Why Queen Camilla can order Kate Middleton to change her outfit: Inside the rules and etiquette of the Royal Family

Why Queen Camilla can order Kate Middleton to change her outfit: Inside the rules and etiquette of the Royal Family.


Royal traditions hold significant importance because they help preserve historical customs and practices, connecting the present with the past and contributing to a sense of national pride and unity thus symbolizing continuity and stability.

Most royal traditions emphasize the role of the head of the monarchy as a unifying figure above politics, embodying shared values and history. Overall, these traditions ensure the monarchy remains esteemed in modern society.

However, while certain royal rules are set in stone and cannot be broken, some serve as guidlines.

For example, when meeting a member of the British Royal Family there are no obligatory codes of behavior, as per the Palace’s website, yet “many people wish to observe the traditional forms.”

For men, a greeting involves a slight bow of the head, while women perform a small curtsy. Nevertheless, shaking hands is also acceptable.

There are specific rules and guidelines for dining. When dining with the king, it is crucial to follow his lead. King Charles even has the authority to dictate when people begin and finish their meals.

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No one is supposed to start eating before the king, and when the king places his knife and fork in the finished position—at 6:30 with the tines of the fork facing upwards—everyone should follow suit, regardless of whether they have food left on their plate.

“Starting your meal before or ending it dramatically after the [King] would be noticed by others,” etiquette expert William Hanson shared with Express.

Also, one should never scrape along a near-empty plate.

“It is not a breach of protocol to make noise with the cutlery on the plate, if it happens once or twice by accident, no issue, but to continue to do so is especially unfortunate,” Hanson added.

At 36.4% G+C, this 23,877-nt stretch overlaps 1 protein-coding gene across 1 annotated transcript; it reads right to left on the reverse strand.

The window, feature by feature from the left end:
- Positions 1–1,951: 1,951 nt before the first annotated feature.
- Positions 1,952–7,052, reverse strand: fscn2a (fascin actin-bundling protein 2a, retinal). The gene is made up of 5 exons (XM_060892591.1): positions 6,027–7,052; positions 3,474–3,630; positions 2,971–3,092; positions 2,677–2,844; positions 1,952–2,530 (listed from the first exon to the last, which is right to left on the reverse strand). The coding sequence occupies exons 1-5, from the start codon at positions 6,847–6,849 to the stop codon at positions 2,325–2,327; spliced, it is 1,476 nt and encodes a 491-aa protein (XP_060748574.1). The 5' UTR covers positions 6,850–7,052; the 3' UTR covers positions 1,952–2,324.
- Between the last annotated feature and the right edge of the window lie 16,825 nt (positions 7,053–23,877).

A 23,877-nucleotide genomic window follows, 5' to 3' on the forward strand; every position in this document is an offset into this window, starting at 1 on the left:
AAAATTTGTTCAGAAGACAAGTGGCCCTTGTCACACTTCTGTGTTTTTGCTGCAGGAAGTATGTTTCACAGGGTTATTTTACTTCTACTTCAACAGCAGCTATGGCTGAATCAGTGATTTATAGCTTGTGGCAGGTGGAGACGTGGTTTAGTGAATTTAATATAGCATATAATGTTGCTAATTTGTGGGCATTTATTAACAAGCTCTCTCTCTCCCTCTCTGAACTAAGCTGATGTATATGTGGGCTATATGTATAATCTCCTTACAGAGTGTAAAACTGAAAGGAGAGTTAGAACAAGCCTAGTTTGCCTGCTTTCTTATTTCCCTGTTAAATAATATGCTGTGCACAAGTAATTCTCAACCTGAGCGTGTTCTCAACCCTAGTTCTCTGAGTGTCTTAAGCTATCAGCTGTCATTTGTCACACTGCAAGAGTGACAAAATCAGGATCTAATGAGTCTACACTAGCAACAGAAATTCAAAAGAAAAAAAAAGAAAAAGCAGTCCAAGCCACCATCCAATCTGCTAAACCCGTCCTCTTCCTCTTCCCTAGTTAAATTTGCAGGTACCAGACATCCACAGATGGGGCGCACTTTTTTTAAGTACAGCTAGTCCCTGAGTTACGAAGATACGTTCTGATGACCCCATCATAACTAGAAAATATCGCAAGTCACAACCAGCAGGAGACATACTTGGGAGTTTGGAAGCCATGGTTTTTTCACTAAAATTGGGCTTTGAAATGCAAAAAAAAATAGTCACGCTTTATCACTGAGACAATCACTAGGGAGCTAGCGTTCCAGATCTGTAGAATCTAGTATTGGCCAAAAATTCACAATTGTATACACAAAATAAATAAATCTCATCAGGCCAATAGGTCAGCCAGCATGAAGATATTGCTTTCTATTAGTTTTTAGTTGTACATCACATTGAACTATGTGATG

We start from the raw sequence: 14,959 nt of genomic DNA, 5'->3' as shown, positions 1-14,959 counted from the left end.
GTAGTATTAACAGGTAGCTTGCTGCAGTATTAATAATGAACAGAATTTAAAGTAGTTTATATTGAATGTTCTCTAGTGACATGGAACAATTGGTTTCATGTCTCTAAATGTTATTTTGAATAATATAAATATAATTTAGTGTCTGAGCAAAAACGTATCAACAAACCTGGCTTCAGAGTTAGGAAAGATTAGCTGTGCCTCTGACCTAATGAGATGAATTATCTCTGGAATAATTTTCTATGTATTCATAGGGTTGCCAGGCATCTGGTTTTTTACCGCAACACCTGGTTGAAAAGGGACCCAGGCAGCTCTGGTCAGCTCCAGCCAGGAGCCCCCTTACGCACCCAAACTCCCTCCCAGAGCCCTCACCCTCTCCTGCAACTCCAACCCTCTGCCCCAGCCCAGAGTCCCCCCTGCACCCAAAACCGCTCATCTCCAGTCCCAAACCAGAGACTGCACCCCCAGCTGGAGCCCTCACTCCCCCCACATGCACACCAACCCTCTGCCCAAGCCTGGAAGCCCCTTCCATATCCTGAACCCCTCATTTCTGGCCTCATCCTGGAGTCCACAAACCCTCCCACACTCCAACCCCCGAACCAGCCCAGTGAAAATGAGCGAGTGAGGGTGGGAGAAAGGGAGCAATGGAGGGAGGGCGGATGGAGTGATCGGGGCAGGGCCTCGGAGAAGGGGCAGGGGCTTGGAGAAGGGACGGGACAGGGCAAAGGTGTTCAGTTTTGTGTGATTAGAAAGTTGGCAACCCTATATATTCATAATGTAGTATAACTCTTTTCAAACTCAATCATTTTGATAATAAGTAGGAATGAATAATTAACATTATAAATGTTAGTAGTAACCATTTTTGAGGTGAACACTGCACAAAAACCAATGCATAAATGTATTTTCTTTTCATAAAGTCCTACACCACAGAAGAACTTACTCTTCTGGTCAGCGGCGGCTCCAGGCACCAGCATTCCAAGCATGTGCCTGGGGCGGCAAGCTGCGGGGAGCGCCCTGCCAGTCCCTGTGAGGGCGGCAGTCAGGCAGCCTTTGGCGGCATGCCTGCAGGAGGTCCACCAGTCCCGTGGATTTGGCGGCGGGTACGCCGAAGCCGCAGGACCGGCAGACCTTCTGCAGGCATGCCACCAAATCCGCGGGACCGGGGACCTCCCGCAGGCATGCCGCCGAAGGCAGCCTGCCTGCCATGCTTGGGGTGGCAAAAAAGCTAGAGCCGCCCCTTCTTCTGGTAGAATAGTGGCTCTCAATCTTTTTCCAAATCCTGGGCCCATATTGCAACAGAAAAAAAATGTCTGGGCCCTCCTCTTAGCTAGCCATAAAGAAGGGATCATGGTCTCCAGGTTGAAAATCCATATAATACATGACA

The food the royals consume is healthy and prepared by personal chefs, but despite this, they are forbidden from eating certain foods such as shrimp, oysters, and lobster. According to chef Darren McGrady, who worked for the Palace from 1982 to 1993, this is to prevent any poisoning or allergic reactions.

“No potatoes, rice or pasta for dinner,” the royal chef said, referring to the rule of not consuming carbs for dinner.

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The truth is that the list of rules and traditions is a long one and no matter how hard the royals try to respect it, some of them have been caught breaking certain rules, likely by mistake.

Meghan Markle, for example, was said to have “hated being controlled by royal protocol” when leaving the house.

“The fact, for example, that at Kensington Palace, royals have to announce in advance when they are leaving the Palace and where they are going,” the royal source told Quinn.

“This is partly for security but partly also to avoid a situation where a senior royal is upstaged by a more junior royal leaving just when the more important person leaves.”

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Another royal rule refers to the gifts the royal children receive for different occasions. Besides the fact that they are the ones the gift was bought for, it automatically belongs to the king.